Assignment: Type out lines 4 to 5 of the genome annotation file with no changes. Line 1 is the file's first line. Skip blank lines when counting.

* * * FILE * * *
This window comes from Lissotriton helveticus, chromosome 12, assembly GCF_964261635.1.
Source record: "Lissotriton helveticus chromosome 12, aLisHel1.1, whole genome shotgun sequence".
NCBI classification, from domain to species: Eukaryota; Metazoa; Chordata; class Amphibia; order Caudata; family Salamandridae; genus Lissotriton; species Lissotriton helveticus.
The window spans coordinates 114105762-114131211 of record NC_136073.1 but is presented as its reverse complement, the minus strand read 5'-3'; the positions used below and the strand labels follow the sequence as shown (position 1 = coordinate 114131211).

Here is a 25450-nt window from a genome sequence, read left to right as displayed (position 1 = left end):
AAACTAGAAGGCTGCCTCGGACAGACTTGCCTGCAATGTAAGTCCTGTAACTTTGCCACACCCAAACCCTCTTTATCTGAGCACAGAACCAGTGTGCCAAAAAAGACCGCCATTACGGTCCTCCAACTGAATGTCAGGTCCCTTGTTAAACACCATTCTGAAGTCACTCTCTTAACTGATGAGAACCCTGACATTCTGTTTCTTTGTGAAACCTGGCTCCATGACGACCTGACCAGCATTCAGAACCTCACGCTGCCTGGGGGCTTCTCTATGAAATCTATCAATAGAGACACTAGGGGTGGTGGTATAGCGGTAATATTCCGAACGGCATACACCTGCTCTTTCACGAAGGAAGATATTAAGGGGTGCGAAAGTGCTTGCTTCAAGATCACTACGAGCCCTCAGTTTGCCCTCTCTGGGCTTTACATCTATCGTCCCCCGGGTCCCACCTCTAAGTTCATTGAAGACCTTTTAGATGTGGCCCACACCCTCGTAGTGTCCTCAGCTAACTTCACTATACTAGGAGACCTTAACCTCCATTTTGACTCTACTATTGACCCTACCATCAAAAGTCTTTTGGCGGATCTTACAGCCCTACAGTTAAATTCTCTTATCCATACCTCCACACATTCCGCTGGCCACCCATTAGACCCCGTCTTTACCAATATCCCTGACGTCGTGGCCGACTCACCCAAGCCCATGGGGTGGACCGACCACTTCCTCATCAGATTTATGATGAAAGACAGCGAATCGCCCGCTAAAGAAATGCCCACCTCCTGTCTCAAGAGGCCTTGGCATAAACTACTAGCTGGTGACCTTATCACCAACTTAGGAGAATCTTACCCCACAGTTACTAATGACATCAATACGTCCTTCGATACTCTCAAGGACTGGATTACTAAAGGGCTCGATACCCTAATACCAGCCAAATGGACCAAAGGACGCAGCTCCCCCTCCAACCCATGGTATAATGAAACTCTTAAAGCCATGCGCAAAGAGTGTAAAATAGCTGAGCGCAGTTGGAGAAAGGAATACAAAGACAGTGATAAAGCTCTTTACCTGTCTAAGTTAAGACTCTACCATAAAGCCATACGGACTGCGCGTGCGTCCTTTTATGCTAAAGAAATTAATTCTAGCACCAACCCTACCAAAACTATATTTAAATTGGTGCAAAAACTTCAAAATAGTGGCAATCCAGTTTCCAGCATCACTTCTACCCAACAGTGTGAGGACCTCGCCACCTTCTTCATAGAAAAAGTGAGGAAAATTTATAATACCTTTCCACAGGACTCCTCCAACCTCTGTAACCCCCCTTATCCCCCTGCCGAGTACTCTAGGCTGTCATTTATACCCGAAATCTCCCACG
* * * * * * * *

The window spans coordinates 114105762-114131211 of record NC_136073.1 but is presented as its reverse complement, the minus strand read 5'-3'; the positions used below and the strand labels follow the sequence as shown (position 1 = coordinate 114131211).

Here is a 25450-nt window from a genome sequence, read left to right as displayed (position 1 = left end):